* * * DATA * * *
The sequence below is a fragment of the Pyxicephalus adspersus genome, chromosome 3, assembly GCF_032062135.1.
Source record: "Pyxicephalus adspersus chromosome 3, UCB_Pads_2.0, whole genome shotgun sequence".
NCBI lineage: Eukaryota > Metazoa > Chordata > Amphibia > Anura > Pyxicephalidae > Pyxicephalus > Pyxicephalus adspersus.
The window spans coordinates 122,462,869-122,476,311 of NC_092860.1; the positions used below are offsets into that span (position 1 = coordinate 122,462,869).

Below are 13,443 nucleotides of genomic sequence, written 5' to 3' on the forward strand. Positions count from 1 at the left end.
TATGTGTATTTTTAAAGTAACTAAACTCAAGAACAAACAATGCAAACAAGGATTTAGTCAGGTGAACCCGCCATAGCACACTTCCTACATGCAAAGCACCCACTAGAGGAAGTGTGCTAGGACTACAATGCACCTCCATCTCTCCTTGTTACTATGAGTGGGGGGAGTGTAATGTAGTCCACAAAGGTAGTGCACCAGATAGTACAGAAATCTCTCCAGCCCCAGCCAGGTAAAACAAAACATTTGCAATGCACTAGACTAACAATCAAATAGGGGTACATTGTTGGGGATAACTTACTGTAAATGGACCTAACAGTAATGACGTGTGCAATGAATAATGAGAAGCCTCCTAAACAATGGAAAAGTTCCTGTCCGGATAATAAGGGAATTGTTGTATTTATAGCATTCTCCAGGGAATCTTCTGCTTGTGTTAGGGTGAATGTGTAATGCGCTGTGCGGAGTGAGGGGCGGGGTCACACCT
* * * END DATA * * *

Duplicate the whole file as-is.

The sequence below is a fragment of the Pyxicephalus adspersus genome, chromosome 3, assembly GCF_032062135.1.
Source record: "Pyxicephalus adspersus chromosome 3, UCB_Pads_2.0, whole genome shotgun sequence".
NCBI lineage: Eukaryota > Metazoa > Chordata > Amphibia > Anura > Pyxicephalidae > Pyxicephalus > Pyxicephalus adspersus.
The window spans coordinates 122,462,869-122,476,311 of NC_092860.1; the positions used below are offsets into that span (position 1 = coordinate 122,462,869).

Below are 13,443 nucleotides of genomic sequence, written 5' to 3' on the forward strand. Positions count from 1 at the left end.
TATGTGTATTTTTAAAGTAACTAAACTCAAGAACAAACAATGCAAACAAGGATTTAGTCAGGTGAACCCGCCATAGCACACTTCCTACATGCAAAGCACCCACTAGAGGAAGTGTGCTAGGACTACAATGCACCTCCATCTCTCCTTGTTACTATGAGTGGGGGGAGTGTAATGTAGTCCACAAAGGTAGTGCACCAGATAGTACAGAAATCTCTCCAGCCCCAGCCAGGTAAAACAAAACATTTGCAATGCACTAGACTAACAATCAAATAGGGGTACATTGTTGGGGATAACTTACTGTAAATGGACCTAACAGTAATGACGTGTGCAATGAATAATGAGAAGCCTCCTAAACAATGGAAAAGTTCCTGTCCGGATAATAAGGGAATTGTTGTATTTATAGCATTCTCCAGGGAATCTTCTGCTTGTGTTAGGGTGAATGTGTAATGCGCTGTGCGGAGTGAGGGGCGGGGTCACACCT